5. Akari_32Fishlore LegendMember

    The trick to a rabbits diet is giving the right foods ;) I gave my rabbits veggies and the occasional fruit all the time, and they never had tummy troubles. Nothing acidic, too fleshy, and too high in sugar and starch, that is the key :) My girls also loved those yogurt treats. They liked the chips (just all yogurt) over the yogurt covered pellets. But, they had a major sweet tooth, so that could have just been them LOL
  6. QQQUUUUAADDDWell Known MemberMember

    I have a male Dutch rabbit. Really awesome. I use oxbow pellets. Fresh vegetables daily and hay available at all times.

    Akari, Is yogurt good for them. I don't recall bunnies eating a yogurt. :;bn
  7. Akari_32Fishlore LegendMember

    The yogurt treats are made by Kaytee. I buy them at WalMart. They're made for runny-babbits, guinea pigs, hamsters, etc. They really liked them. I'd have to watch my fingers when I gave them by hand LOL


    They've changed the packaging in the last year since I've bought them lol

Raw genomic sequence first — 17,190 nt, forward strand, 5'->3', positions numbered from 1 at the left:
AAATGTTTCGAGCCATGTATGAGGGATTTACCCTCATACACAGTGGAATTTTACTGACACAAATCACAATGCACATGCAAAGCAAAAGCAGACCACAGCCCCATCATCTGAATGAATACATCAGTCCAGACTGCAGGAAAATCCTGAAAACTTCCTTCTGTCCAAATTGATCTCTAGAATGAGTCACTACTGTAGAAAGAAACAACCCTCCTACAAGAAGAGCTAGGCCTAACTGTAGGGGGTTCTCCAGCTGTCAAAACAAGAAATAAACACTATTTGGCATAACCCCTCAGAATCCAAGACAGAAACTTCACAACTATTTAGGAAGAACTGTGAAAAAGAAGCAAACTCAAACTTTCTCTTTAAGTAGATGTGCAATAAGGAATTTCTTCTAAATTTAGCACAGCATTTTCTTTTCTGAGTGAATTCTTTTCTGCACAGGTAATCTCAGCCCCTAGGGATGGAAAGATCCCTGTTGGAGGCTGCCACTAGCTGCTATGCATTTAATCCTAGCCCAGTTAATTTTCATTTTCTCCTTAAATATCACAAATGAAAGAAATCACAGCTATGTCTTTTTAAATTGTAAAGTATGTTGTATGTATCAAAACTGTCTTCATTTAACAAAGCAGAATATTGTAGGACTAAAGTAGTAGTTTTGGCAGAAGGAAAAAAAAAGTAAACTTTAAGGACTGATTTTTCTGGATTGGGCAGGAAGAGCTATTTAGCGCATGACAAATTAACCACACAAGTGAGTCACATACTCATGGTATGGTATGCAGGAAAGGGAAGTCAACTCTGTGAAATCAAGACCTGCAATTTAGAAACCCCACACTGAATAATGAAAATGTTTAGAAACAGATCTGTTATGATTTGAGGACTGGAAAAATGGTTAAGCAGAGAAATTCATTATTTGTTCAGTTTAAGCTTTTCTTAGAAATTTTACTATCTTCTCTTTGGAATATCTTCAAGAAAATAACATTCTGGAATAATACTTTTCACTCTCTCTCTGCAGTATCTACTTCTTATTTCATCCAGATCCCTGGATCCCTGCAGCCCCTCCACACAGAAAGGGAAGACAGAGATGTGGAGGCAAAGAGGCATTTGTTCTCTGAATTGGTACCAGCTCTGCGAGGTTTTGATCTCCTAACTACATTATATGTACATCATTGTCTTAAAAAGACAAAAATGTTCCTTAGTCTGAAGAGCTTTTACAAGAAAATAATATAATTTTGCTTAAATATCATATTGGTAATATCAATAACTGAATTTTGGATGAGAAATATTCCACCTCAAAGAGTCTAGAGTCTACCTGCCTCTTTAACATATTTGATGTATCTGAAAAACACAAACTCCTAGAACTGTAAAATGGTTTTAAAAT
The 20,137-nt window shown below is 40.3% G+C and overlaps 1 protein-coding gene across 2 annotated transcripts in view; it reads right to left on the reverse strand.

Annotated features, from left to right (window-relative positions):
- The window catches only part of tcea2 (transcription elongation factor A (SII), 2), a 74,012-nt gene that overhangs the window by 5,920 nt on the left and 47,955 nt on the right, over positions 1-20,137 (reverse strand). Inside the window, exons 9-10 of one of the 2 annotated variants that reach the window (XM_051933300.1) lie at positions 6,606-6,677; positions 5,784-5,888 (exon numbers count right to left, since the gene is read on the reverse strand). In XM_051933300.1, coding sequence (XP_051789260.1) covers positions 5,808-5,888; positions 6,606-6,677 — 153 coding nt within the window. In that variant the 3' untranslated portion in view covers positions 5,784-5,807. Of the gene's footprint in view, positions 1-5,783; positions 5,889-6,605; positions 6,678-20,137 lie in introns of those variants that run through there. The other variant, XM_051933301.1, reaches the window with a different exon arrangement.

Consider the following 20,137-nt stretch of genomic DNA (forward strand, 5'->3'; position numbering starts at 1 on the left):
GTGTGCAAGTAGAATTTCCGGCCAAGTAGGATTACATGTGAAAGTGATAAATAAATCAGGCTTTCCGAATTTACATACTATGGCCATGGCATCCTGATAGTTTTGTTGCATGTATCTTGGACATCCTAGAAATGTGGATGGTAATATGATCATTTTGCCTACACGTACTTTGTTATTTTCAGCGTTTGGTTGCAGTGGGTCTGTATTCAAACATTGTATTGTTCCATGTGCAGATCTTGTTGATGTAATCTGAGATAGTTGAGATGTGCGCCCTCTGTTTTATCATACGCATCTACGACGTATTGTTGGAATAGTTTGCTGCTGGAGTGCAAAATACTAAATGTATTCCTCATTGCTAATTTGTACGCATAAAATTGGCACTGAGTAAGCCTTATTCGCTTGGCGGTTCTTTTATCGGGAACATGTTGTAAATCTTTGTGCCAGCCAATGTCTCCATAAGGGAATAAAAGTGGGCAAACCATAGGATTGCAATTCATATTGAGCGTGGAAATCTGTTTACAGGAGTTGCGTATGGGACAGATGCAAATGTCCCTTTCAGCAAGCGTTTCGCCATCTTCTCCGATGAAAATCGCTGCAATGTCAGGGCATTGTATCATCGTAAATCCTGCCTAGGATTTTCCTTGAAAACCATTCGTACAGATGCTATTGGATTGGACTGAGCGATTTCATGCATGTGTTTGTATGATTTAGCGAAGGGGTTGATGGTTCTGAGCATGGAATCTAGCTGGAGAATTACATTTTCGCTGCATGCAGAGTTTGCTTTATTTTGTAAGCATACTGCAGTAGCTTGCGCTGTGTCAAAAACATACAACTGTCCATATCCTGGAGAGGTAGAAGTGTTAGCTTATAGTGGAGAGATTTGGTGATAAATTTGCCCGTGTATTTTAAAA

I'm used to them looking like this:

  8. kinezumi89Fishlore VIPMember

    Oxbow is the best! We feed our rabbits nothing but. (We get 50-lb boxes of hay...)

    We've also fed our rabbits the yogurt drops, but then they got fat so we feed them dried mango chunks now instead. :)
  9. Akari_32Fishlore LegendMember

    My girls never got fat, expect when I fed them a lot during the winter (they were out side rabbits). Even then, it wasn't *too* fat. Just kind chubby, to help them keep warm. They got out almost every day to run in the yard with the dogs =3
  10. kinezumi89Fishlore VIPMember

    Ooh we've never kept outside rabbits. Then again, I live in Chicago :) ours get "bunny time" which is exercise in the family room every night.
  11. catsma_97504Fishlore LegendMember

  12. Akari_32Fishlore LegendMember